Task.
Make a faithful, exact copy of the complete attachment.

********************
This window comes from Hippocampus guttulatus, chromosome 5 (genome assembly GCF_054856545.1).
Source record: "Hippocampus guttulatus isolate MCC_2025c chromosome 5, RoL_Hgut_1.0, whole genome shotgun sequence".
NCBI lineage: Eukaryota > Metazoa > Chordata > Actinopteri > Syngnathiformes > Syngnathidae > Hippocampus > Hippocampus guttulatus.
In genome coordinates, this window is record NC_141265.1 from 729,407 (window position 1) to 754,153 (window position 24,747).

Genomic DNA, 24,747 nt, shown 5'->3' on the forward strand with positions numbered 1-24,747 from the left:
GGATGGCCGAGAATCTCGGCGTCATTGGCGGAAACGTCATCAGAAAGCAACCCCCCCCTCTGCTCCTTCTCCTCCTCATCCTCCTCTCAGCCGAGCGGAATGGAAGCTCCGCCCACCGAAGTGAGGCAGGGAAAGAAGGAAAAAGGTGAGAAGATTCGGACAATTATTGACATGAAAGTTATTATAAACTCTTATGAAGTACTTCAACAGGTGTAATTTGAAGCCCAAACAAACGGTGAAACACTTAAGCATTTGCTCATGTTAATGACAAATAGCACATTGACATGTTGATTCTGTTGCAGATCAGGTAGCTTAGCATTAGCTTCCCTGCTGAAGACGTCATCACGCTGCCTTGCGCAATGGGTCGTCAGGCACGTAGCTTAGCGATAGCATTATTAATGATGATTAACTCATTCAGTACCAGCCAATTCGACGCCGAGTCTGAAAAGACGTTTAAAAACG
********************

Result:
This window comes from Hippocampus guttulatus, chromosome 5 (genome assembly GCF_054856545.1).
Source record: "Hippocampus guttulatus isolate MCC_2025c chromosome 5, RoL_Hgut_1.0, whole genome shotgun sequence".
NCBI lineage: Eukaryota > Metazoa > Chordata > Actinopteri > Syngnathiformes > Syngnathidae > Hippocampus > Hippocampus guttulatus.
In genome coordinates, this window is record NC_141265.1 from 729,407 (window position 1) to 754,153 (window position 24,747).

Genomic DNA, 24,747 nt, shown 5'->3' on the forward strand with positions numbered 1-24,747 from the left:
GGATGGCCGAGAATCTCGGCGTCATTGGCGGAAACGTCATCAGAAAGCAACCCCCCCCTCTGCTCCTTCTCCTCCTCATCCTCCTCTCAGCCGAGCGGAATGGAAGCTCCGCCCACCGAAGTGAGGCAGGGAAAGAAGGAAAAAGGTGAGAAGATTCGGACAATTATTGACATGAAAGTTATTATAAACTCTTATGAAGTACTTCAACAGGTGTAATTTGAAGCCCAAACAAACGGTGAAACACTTAAGCATTTGCTCATGTTAATGACAAATAGCACATTGACATGTTGATTCTGTTGCAGATCAGGTAGCTTAGCATTAGCTTCCCTGCTGAAGACGTCATCACGCTGCCTTGCGCAATGGGTCGTCAGGCACGTAGCTTAGCGATAGCATTATTAATGATGATTAACTCATTCAGTACCAGCCAATTCGACGCCGAGTCTGAAAAGACGTTTAAAAACG